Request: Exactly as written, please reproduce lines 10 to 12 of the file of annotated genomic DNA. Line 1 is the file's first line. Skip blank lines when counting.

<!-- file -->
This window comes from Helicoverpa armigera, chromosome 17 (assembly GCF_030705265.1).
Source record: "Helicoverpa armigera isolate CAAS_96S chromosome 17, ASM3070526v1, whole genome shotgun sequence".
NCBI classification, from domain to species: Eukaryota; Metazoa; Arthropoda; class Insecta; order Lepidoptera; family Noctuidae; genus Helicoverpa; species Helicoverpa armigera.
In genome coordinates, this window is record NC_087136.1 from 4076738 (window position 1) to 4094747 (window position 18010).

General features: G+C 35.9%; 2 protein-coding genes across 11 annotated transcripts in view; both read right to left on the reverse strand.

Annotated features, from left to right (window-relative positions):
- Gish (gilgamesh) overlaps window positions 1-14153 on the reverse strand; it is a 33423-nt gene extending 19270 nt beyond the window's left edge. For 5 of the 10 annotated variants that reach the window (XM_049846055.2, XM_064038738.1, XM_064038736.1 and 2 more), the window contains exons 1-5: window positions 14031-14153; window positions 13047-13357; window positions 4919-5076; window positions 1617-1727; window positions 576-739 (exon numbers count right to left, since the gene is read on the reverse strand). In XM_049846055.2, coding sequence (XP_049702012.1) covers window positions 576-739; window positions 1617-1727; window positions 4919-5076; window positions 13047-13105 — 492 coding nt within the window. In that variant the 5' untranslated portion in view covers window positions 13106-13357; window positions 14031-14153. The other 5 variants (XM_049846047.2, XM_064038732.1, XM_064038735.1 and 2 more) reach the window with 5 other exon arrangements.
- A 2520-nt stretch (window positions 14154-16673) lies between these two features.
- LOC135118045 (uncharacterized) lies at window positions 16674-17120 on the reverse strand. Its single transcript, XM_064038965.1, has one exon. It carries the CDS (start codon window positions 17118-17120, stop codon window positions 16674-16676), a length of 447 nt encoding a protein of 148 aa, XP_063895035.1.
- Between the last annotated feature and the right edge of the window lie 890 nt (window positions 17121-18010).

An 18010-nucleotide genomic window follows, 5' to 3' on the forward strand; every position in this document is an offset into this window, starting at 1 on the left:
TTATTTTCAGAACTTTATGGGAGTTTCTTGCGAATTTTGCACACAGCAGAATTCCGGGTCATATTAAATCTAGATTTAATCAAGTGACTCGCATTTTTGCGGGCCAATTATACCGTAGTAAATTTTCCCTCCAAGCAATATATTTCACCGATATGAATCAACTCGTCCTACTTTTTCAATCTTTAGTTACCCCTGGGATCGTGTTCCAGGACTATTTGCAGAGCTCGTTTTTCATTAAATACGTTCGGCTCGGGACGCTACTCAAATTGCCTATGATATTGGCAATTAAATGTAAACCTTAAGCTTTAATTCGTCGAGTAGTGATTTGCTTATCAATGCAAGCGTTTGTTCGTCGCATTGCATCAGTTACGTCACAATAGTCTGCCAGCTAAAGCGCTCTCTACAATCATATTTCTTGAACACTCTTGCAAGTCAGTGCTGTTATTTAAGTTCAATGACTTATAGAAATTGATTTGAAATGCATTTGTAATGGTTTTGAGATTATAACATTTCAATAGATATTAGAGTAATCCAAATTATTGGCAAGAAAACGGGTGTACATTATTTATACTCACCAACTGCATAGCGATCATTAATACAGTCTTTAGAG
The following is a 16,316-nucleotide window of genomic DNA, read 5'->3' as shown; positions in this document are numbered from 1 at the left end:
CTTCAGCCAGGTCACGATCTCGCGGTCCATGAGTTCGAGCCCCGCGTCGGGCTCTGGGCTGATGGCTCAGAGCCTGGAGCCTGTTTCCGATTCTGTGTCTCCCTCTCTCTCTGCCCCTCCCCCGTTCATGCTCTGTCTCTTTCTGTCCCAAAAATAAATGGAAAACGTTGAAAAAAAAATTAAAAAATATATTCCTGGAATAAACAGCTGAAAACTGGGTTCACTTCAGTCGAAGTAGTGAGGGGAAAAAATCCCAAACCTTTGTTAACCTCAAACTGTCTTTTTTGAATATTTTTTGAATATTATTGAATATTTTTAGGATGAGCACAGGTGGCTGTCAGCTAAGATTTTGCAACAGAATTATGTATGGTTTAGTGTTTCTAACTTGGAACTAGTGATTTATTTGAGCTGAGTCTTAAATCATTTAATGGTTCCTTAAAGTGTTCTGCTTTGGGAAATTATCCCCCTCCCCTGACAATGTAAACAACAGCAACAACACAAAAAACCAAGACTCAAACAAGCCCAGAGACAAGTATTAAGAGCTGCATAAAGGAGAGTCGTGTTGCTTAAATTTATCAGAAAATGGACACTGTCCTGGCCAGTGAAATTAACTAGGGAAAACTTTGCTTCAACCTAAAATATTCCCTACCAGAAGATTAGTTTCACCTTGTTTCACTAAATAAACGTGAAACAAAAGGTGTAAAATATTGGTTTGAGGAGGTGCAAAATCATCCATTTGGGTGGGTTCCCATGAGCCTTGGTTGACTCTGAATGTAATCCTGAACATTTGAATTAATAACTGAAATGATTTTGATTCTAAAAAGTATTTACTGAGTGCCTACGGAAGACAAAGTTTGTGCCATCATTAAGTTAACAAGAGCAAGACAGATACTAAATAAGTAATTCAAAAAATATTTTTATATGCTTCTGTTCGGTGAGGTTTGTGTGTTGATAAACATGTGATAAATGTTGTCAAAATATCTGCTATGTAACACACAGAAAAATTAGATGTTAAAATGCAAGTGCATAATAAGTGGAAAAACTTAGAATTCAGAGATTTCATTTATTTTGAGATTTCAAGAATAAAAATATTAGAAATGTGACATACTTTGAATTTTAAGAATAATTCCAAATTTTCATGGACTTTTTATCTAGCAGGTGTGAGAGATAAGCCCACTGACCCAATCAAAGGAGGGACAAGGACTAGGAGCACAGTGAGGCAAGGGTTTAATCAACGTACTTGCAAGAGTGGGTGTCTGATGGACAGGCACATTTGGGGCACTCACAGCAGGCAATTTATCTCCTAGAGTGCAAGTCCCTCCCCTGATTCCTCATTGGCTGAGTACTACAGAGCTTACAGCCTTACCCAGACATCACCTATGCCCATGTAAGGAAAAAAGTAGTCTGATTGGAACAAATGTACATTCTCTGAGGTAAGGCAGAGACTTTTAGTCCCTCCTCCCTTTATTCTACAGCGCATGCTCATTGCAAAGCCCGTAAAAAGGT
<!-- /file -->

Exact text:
- Between the last annotated feature and the right edge of the window lie 890 nt (window positions 17121-18010).

An 18010-nucleotide genomic window follows, 5' to 3' on the forward strand; every position in this document is an offset into this window, starting at 1 on the left:
TTATTTTCAGAACTTTATGGGAGTTTCTTGCGAATTTTGCACACAGCAGAATTCCGGGTCATATTAAATCTAGATTTAATCAAGTGACTCGCATTTTTGCGGGCCAATTATACCGTAGTAAATTTTCCCTCCAAGCAATATATTTCACCGATATGAATCAACTCGTCCTACTTTTTCAATCTTTAGTTACCCCTGGGATCGTGTTCCAGGACTATTTGCAGAGCTCGTTTTTCATTAAATACGTTCGGCTCGGGACGCTACTCAAATTGCCTATGATATTGGCAATTAAATGTAAACCTTAAGCTTTAATTCGTCGAGTAGTGATTTGCTTATCAATGCAAGCGTTTGTTCGTCGCATTGCATCAGTTACGTCACAATAGTCTGCCAGCTAAAGCGCTCTCTACAATCATATTTCTTGAACACTCTTGCAAGTCAGTGCTGTTATTTAAGTTCAATGACTTATAGAAATTGATTTGAAATGCATTTGTAATGGTTTTGAGATTATAACATTTCAATAGATATTAGAGTAATCCAAATTATTGGCAAGAAAACGGGTGTACATTATTTATACTCACCAACTGCATAGCGATCATTAATACAGTCTTTAGAG